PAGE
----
Air Greenland returns to Iqaluit

Air Greenland will reinstate its Iqaluit to Nuuk route for an 11-week period starting June 18.

Flights twice-weekly to and from Nuuk to be offered this summer

Air Greenland will reinstate its Iqaluit to Nuuk route for an 11-week period starting June 18.

Christian Keldsen, chief commercial officer of Air Greenland, said it will be a seasonal route to start, running until Sept. 3, but if it proves feasible the company is interested in expanding the schedule.

"We’ve had a look at a lot of different places in Canada to set up this operation and we found that with our current fleet and the cultural bond between our countries, it made very good sense to go back into Iqaluit," he said.

A Dash-8 aircraft will fly two round trips every week on Mondays and Fridays. A one-way flight between the cities would take one hour and 45 minutes and cost 4,300 Danish kroner, or about $750.

Air Greenland used to fly between the two cities for about 20 years but the route was discontinued in 2001. Keldsen said that was due to a change in freight patterns.

"There’s been a lot of interest in Greenland in the mineral and oil and gas exploration industry," he said.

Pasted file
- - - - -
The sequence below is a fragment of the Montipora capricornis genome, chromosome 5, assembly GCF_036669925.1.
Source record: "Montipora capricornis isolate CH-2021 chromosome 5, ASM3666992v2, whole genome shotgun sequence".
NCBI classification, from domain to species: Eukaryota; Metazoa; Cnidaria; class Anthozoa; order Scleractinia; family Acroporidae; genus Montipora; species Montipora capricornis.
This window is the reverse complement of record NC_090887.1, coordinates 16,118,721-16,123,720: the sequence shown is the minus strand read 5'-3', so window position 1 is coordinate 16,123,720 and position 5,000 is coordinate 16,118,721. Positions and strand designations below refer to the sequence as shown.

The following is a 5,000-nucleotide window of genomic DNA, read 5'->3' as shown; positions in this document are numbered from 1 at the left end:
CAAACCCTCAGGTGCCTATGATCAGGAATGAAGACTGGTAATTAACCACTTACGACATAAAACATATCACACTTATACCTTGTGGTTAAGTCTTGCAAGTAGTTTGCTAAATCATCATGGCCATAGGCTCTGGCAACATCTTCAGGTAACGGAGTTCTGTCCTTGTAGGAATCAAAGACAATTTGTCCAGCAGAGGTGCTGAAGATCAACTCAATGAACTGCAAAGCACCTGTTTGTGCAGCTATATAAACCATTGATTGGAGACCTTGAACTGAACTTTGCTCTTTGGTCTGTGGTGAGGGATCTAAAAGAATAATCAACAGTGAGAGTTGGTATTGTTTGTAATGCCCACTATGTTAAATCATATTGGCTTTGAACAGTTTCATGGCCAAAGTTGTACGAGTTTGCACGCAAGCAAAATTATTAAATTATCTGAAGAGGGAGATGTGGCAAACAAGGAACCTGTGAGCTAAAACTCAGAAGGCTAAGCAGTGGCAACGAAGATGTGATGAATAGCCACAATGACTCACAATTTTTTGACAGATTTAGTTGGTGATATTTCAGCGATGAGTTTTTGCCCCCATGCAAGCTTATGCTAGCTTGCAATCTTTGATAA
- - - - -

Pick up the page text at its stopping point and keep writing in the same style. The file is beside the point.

"That’s what we’re seeing in the market at this point and that’s what we’re trying to accommodate. We think things have changed a bit over the last 10 years."

Keldsen said the direct link between the two countries will save business travellers time.

"People travelling Canada to Greenland can get there via Iceland or Copenhagen but it’s going to take a lot of time," he said.

"If you’re sending people up to work you’re paying for these people to spend two days to go around. Here you can do it all in one day."

Hal Timar with the Baffin Regional Chamber of Commerce is confident there will be continuous demand.

"There's opportunities for Iqaluit to be a staging point for goods going into Greenland," said Timar.

The news is welcome to Aaju Peter in Iqaluit, whose family lives in Greenland. She saw her sister for the first time in 40 years just a few days ago. Peter is the only one of her family in Iqaluit and she hopes she won't have to wait decades to see her sister again.

"… because I don't think I'll live that long," she said with a laugh.